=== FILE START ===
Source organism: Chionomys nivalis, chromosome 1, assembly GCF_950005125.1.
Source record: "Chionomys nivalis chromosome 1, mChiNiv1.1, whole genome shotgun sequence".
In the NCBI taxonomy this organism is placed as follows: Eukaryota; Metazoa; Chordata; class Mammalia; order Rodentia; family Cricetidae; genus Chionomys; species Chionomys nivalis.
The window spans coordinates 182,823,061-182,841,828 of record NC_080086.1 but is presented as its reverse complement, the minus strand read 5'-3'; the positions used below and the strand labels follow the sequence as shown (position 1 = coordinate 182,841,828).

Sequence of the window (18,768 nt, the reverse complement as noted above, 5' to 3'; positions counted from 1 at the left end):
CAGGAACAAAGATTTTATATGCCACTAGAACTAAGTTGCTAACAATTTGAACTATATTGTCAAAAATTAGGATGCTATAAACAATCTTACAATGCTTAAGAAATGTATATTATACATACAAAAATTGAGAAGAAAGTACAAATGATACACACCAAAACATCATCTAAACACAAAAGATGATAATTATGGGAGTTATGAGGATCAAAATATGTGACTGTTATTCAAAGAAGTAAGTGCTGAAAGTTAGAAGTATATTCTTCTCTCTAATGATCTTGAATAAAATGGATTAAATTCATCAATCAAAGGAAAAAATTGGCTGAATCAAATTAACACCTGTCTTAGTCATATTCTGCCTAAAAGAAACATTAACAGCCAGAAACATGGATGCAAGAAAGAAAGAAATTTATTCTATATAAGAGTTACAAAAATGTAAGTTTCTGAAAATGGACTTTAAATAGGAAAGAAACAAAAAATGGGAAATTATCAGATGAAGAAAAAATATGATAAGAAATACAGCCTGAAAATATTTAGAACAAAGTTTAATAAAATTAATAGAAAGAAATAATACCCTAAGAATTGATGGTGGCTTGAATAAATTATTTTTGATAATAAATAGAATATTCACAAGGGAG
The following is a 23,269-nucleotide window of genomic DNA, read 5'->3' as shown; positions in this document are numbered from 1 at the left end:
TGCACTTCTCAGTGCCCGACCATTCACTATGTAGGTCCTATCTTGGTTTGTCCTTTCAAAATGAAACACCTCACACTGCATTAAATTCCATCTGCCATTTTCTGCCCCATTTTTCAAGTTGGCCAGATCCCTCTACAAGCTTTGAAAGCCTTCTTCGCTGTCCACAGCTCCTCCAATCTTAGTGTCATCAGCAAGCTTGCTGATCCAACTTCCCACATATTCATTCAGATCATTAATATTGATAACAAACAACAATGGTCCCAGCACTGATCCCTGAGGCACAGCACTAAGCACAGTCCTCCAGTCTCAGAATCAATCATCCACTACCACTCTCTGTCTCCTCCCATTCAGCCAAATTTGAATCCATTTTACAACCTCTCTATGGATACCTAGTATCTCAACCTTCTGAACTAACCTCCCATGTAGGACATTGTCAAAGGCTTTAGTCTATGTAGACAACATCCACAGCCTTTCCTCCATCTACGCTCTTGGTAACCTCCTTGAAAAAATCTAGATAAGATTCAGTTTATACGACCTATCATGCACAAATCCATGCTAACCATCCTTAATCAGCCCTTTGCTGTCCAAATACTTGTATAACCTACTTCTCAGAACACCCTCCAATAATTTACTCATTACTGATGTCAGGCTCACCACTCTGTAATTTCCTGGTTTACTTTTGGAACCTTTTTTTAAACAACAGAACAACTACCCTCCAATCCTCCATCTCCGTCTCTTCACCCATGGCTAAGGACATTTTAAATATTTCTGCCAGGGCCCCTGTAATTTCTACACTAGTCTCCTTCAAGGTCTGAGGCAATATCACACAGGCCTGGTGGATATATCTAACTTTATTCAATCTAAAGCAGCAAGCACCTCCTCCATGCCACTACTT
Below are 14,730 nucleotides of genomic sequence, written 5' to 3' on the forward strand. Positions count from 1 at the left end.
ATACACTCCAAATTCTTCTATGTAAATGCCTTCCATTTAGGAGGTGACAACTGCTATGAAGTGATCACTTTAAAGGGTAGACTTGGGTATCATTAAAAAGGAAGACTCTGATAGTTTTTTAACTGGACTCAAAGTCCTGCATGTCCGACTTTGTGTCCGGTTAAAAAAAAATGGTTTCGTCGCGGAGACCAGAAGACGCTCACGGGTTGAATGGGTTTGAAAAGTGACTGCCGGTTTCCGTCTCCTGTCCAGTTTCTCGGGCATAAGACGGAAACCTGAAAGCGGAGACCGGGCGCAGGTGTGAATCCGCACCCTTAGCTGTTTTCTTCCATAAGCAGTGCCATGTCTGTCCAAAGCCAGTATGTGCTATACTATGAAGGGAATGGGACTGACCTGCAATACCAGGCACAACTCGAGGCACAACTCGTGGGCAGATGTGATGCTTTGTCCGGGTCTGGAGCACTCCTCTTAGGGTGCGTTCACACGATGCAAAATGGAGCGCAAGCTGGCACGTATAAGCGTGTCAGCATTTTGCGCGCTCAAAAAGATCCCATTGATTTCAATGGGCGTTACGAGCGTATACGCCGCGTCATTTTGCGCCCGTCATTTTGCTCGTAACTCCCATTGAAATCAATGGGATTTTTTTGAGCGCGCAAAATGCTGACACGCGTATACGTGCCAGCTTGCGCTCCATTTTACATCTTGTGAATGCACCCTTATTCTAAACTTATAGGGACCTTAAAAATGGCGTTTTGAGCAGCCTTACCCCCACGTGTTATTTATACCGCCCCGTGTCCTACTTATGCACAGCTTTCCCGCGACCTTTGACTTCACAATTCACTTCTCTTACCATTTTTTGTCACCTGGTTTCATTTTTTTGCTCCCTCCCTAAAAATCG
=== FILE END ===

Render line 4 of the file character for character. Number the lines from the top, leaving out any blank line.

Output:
The window spans coordinates 182,823,061-182,841,828 of record NC_080086.1 but is presented as its reverse complement, the minus strand read 5'-3'; the positions used below and the strand labels follow the sequence as shown (position 1 = coordinate 182,841,828).